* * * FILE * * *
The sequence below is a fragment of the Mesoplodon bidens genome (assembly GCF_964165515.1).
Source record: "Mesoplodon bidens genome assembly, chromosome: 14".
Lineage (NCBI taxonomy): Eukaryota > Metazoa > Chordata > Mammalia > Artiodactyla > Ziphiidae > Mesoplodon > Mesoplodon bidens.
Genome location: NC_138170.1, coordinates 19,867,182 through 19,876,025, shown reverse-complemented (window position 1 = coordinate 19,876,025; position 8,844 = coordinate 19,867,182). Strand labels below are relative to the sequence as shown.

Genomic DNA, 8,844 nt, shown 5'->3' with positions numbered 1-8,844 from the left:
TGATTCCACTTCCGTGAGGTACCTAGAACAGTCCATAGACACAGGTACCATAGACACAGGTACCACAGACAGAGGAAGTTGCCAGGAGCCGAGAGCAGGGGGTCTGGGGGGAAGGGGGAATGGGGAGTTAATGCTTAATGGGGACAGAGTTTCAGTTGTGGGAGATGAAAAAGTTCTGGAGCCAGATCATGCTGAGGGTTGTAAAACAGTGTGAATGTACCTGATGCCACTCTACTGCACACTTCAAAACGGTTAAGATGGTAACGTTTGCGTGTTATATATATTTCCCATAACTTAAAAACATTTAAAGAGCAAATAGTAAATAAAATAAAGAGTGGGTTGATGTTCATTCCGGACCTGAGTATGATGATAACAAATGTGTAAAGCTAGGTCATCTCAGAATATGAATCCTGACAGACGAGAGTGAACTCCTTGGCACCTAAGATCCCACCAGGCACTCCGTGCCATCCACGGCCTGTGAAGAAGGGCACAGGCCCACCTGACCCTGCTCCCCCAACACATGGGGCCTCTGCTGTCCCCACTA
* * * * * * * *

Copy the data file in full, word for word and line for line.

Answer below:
The sequence below is a fragment of the Mesoplodon bidens genome (assembly GCF_964165515.1).
Source record: "Mesoplodon bidens genome assembly, chromosome: 14".
Lineage (NCBI taxonomy): Eukaryota > Metazoa > Chordata > Mammalia > Artiodactyla > Ziphiidae > Mesoplodon > Mesoplodon bidens.
Genome location: NC_138170.1, coordinates 19,867,182 through 19,876,025, shown reverse-complemented (window position 1 = coordinate 19,876,025; position 8,844 = coordinate 19,867,182). Strand labels below are relative to the sequence as shown.

Genomic DNA, 8,844 nt, shown 5'->3' with positions numbered 1-8,844 from the left:
TGATTCCACTTCCGTGAGGTACCTAGAACAGTCCATAGACACAGGTACCATAGACACAGGTACCACAGACAGAGGAAGTTGCCAGGAGCCGAGAGCAGGGGGTCTGGGGGGAAGGGGGAATGGGGAGTTAATGCTTAATGGGGACAGAGTTTCAGTTGTGGGAGATGAAAAAGTTCTGGAGCCAGATCATGCTGAGGGTTGTAAAACAGTGTGAATGTACCTGATGCCACTCTACTGCACACTTCAAAACGGTTAAGATGGTAACGTTTGCGTGTTATATATATTTCCCATAACTTAAAAACATTTAAAGAGCAAATAGTAAATAAAATAAAGAGTGGGTTGATGTTCATTCCGGACCTGAGTATGATGATAACAAATGTGTAAAGCTAGGTCATCTCAGAATATGAATCCTGACAGACGAGAGTGAACTCCTTGGCACCTAAGATCCCACCAGGCACTCCGTGCCATCCACGGCCTGTGAAGAAGGGCACAGGCCCACCTGACCCTGCTCCCCCAACACATGGGGCCTCTGCTGTCCCCACTA